One website alone lists four hundred homes in the Ashford area for sale
We showed you yesterday hard evidence of how ridiculous it is to claim that the Ashford area is short of space for commercial development. But offices and labs are only part of Wye Park, of course. An important element in Imperial College’s get-rich-quick plan is the creation of thousands of new homes on virgin, protected farmland… and what’s the betting they turn up before anything else does, because that is where the easy money is supposed to be?
But is it? Ashford has been earmarked for 31,000 new homes over the next thirty years — largely because John Prescott, when he still had a real job, decided we needed them. What no-one has yet explained adequately is where the people, the jobs, the schools and the infrastructure to fill all these little boxes will come from. Instead we get the chicken and the egg argument… Imperial must be allowed to build homes, because the people coming to staff their new science park need somewhere to live.
This presupposes that the existing housing stock — which is already being supplemented by the huge existing expansion programme each year — is already groaning under the strain of being a boom town. So is there the slightest grain of truth in this idea? Read on…
You can get a very quick picture of the Ashford housing market online by visiting the various estate agencies who tout local properties over the web. And here’s the truth: if you have the money, the place is positively dripping in homes for sales.
Take a look at a search for Ashford on Fish4.uk. At first we did a double take, because Fish4 is just one website. But yes…it really does list four hundred Ashford properties hunting buyers on the market.
Want to know what kind of prices they are going for? Go to housepricemaps.co.uk here and either type in Ashford or a specific post code. To locals who’ve been here a couple of decades, and anyone with a local job trying to get into the property market, these probably look pretty high. But there are plenty of homes around under the £125,000 mark, and that’s not something you can say of many other places in the south east labelled by the government as a fancy boom area. If you are thinking of moving from London or even anywhere along the M4 corridor, the Ashford area looks like a positive paradise of cheap, readily available housing, some of it in lovely locations (provided a developer doesn’t land on your doorstep).
The South East England Development Agency (SEEDA) are backing the idea that we need 31,000 new homes and 28,000 jobs in Ashford over the next thirty years. But, like John Prescott, they are remarkably vague about where these jobs are to come from. Imperial’s science park? Not at all. That is on top of this estimate. Is it possible these numbers are simply pie in the sky stabs in the dark? And if so, are we heading for a property implosion by building vast acres of commercial and residential development that will never be filled?
Nothing coming out of the planning process, notably through Kent County Council, offers any hard facts to support this vast influx of population. In fact, the numbers game played by people like Pete Raine seems to bob up and down week to week. And SEEDA, remember, is the organisation that laid its commitment to Ashford on the nail by buying the International House complex in the centre of town… then resolutely failing to fill it, at a cost currently to the UK taxpayer of £10m. Do you trust their sums — even if you were allowed to see them?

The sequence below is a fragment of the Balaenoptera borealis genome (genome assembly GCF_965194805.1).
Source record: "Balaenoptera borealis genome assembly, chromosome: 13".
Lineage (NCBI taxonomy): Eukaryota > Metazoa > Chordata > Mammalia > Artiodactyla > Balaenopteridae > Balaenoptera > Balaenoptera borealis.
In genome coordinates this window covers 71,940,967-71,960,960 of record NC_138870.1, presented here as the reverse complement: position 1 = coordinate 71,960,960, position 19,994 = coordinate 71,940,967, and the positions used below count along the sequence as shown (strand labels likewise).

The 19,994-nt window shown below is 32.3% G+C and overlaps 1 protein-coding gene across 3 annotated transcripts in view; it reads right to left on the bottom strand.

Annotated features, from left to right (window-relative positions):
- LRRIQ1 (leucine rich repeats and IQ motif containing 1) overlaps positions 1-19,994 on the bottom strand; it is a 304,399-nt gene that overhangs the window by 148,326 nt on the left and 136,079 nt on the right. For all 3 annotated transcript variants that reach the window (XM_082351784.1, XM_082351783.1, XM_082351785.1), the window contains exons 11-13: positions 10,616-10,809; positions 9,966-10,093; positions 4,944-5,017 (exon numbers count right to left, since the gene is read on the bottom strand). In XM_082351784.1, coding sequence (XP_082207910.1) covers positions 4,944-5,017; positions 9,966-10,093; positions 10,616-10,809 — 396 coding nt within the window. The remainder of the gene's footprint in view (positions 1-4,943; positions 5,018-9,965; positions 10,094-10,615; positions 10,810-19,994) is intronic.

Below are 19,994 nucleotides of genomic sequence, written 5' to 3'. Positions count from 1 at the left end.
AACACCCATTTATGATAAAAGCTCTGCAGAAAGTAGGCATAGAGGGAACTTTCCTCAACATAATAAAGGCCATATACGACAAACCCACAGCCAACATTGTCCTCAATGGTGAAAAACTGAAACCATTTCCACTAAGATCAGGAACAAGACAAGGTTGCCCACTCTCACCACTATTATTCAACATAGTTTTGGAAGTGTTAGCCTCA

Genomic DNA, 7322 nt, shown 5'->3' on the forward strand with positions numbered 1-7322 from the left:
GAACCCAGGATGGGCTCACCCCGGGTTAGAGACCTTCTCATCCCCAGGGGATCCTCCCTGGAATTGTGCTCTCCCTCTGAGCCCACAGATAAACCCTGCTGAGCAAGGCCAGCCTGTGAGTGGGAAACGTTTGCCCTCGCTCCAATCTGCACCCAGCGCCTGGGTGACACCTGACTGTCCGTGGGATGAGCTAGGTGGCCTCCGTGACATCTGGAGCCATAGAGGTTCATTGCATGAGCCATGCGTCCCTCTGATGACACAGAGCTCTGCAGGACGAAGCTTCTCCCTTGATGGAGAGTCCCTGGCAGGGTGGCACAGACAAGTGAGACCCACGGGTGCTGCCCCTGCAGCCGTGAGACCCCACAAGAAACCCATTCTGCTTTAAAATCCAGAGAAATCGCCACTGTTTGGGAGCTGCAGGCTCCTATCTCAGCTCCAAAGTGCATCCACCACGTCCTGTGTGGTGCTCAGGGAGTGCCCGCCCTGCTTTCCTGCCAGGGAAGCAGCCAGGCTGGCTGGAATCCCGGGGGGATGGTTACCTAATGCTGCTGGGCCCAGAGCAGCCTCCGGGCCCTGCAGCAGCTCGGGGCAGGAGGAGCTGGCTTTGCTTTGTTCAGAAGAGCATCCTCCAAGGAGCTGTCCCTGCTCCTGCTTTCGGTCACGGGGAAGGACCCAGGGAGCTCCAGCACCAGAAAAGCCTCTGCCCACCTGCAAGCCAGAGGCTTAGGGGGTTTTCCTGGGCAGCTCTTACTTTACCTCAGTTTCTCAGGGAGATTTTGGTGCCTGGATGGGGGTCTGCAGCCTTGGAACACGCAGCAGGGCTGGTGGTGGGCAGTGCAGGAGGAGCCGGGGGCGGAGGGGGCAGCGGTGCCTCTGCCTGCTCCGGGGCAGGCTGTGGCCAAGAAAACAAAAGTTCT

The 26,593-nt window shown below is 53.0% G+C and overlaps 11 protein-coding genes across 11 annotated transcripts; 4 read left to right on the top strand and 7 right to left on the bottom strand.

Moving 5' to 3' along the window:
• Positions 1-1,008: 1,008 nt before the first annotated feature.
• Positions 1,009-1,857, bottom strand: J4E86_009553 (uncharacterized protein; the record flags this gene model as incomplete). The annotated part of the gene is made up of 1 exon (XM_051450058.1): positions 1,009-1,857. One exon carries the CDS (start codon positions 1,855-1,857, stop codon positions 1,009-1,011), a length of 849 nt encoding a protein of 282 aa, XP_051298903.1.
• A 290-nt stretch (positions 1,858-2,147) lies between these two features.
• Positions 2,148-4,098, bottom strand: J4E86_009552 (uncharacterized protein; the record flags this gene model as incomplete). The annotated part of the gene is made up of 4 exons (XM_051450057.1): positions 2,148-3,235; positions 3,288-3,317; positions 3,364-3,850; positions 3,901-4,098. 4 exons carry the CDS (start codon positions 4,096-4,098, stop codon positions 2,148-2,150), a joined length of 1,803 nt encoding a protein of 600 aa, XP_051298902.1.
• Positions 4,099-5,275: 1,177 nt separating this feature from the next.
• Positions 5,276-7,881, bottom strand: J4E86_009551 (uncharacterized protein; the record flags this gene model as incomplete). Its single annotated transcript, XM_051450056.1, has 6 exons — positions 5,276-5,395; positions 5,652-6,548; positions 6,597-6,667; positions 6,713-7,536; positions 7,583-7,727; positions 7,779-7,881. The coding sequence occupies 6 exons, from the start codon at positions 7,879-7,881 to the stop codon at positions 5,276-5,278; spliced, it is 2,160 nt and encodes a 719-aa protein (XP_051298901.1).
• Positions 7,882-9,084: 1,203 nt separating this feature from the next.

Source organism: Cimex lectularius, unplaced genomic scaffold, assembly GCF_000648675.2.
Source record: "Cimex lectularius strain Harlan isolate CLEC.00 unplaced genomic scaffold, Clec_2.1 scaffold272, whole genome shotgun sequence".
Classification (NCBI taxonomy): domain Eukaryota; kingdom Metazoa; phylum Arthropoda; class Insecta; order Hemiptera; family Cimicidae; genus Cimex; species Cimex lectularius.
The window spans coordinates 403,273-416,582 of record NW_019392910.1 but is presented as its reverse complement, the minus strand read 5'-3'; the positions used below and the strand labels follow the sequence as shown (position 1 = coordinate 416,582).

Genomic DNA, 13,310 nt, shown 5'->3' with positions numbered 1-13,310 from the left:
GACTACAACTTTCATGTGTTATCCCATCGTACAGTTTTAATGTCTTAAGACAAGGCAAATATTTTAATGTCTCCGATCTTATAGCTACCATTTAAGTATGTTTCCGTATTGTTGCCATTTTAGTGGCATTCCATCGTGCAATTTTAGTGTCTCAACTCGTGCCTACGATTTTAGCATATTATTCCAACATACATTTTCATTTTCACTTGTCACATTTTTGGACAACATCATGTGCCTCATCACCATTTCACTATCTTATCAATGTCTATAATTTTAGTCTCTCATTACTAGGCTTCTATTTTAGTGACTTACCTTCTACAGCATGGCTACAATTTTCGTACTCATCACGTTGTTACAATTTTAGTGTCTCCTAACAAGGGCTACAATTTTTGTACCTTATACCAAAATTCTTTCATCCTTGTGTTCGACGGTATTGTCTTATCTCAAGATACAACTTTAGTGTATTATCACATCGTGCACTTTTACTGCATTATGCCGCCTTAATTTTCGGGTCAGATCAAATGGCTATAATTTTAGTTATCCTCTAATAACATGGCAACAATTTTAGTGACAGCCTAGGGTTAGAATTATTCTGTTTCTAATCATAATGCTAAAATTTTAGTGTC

If 28,000 new jobs turn up in Ashford, we will be short of housing. But at the moment there is not the slightest sign of such an influx, which is why International House is struggling for tenants. So what is the truth about this booming, overheated housing market which Imperial wishes, in its altruistic way, to fill?
Here are some simple facts from the latest Halifax price index for the south east. Remember: housing prices are largely a question of supply and demand. The more homes are on the market looking for buyers, the lower the price inflation will be. The bigger the rises, the harder it is to find a home.
Over the last five years Ashford’s house price inflation has, according to the Halifax, been among the lowest in Kent, with average house price rises of 45 per cent, compared with 104 per cent for Folkestone and 96 per cent for Dover. Yes, these were places starting from a low base. But it’s the same at the top of the scale too; Sevenoaks, one of the most expensive parts of the county, managed to put in a 78 per cent rise over that period too, while trendy Whitstable rose by 85 per cent.
And over the last year Ashford house prices have actually fallen by two per cent, while those in Canterbury rose by nine per cent for example. You will find the full details at the foot of this article. They do not back up the idea that this area is desperately short of housing at the strategic level. In Wye itself it’s a little different of course, because it is a hotspot where lots of people want to live — even with Imperial’s monster hanging over their heads. That doesn’t alter the simple fact: in housing supply terms, Ashford as an area is well endowed already.
What will happen if the current programme of house building goes ahead — even without Imperial adding to it? House price deflation in the area will continue, and worsen if Wye Park adds to the stock. In fact there are probably already people moving into new estates who may find, a few years down the road, that their homes are worth less than they paid for them.
Not that this will matter to the builders or the developers of course. Because by then the cash will be in the bank.